Film Review

Film Review: Mary and the Witch’s Flower

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Director: Hiromasa Yonebayashi
Runtime: 102 minutes

Debuting an animation studio is difficult enough without the immense expectations of the Studio Ghibli legacy bearing down on you. However Studio Ponoc’s first feature-length film Mary and the Witch’s Flower is both a refreshing experience and an artful homage to their origins in the Ghibli powerhouse. It is not simply a case of renaming the same studio, and under director Hiromasa Yonebayashi’s guidance, Studio Ponoc has delivered a beautiful film that anyone would be proud of to have as their studio’s debut.

Based on Mary Stewart’s The Little Broomstick, the film delivers an honest and charming adaptation that will delight children and adults alike. Mary (Hana Sugisaki), our titular character, has been sent to the countryside to live with her Great-Aunt Charlotte (Shinobu Ôtake), and soon finds herself bored when all of her endeavours to help result in minor accidents.

Sick of her own clumsiness and being teased by local boy Peter (Ryûnosuke Kamiki), Mary sets off into the woods for a picnic. Following two cats, Mary discovers a rare flower called “fly-by-night”. Soon after, one of the cats goes missing. Mary ventures back into the woods to find it, instead finding a broomstick. When Mary accidentally squashes a bulb of the fly-by-night flower onto the handle, it comes to life and transports her to Endor College for witches.

While Mary appreciates the attention headmistress Madame Mumblechook (Yûki Amami) bestows upon her, it soon turns sour as Mary discovers the nefarious experiments that Mumblechook and her colleague Doctor Dee (Fumiyo Kohinata) have been conducting in the college’s dungeons. Mary escapes the college with a book of spells, only to discover that Peter has been kidnapped in her absence. Madame Mumblechook demands the last of the fly-by-night flower in exchange for Peter, and Mary resolves that, despite the teasing, she will rescue Peter.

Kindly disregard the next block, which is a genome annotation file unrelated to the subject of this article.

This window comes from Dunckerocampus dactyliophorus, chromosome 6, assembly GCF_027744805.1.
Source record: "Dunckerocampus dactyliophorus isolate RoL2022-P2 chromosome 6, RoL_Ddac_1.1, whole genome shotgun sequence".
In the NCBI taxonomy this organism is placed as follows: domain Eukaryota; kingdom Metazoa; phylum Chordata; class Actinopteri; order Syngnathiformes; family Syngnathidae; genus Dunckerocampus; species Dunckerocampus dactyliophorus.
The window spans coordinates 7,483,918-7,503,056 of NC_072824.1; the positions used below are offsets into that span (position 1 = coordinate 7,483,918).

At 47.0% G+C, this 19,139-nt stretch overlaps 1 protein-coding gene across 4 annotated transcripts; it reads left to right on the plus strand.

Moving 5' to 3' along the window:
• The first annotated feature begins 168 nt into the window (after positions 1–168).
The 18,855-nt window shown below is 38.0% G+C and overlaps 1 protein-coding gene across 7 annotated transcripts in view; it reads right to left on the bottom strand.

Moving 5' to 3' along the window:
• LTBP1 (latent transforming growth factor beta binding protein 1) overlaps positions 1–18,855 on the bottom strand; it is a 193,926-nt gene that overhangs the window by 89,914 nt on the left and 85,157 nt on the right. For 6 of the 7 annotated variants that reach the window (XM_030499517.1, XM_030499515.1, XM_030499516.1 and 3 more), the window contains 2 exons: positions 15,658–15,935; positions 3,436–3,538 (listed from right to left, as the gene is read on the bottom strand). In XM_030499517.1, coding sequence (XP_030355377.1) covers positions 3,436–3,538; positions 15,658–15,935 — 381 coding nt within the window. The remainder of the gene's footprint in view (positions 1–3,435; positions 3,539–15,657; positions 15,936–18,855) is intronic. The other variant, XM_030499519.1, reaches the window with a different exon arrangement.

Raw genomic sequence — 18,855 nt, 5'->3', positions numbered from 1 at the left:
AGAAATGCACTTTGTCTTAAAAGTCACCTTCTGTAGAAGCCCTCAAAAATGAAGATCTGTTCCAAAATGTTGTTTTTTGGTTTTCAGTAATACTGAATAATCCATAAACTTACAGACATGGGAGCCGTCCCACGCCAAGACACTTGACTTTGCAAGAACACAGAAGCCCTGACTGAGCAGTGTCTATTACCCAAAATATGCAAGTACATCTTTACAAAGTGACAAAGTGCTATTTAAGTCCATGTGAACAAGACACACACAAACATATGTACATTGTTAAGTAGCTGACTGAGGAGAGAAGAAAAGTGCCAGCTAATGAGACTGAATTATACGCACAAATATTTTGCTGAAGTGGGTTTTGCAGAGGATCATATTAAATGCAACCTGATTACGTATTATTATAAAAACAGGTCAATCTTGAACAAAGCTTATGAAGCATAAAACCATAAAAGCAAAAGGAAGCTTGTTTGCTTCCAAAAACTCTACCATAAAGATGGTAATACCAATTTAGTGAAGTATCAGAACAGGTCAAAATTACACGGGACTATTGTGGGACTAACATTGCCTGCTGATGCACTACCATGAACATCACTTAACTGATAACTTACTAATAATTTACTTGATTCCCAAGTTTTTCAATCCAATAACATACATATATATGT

The narrative themes of Mary and the Witch’s Flower are highly reminiscent of Studio Ghibli works, and it is hard to separate the studios considering most of Ponoc are former Ghibli animators. However, Ponoc has strived to achieve something different, returning to earlier themes of youthful change and experience that Ghibli has left behind in recent years. It is telling that Studio Ponoc have been drawn to adapting Stewart’s story of a young, resourceful girl who wants to change for the better, reflecting Ghibli movies like Kiki’s Delivery Service and Spirited Away.

While Mary and the Witch’s Flower lacks a little of the character depth and internal conflict that makes Ghibli films masterpieces, it is not a huge flaw especially as Studio Ponoc had a smaller workforce, budget, and technology pool to draw from. This reduced workforce is evident in a few scenes, where some of the animations are less smooth than they could have been under the hand of Miyazaki.

However, these are minor flaws, and only recognisable if one has been spoilt by the richly detailed, much bigger budgeted Studio Ghibli films. With their visual style so closely linked to Studio Ghibli—I wouldn’t be surprised if people had assumed it was a Ghibli film from the poster—separating Ponoc and Ghibli is a task I have still yet to achieve.

At any rate, Mary and the Witch’s Flower is a debut for Studio Ponoc that rightfully brings them into the spotlight of the animation industry. With their deft touch, and years of Ghibli experience, Ponoc have created a sweet, endearing film that doesn’t take any huge narrative gambles, and yet still remains enjoyable for all ages and for dedicated fans of Studio Ghibli. I look forward to seeing what the studio comes up with next, and I hope that Yonebayashi becomes as much of a household name in Japanese animation as Miyazaki and Studio Ghibli.

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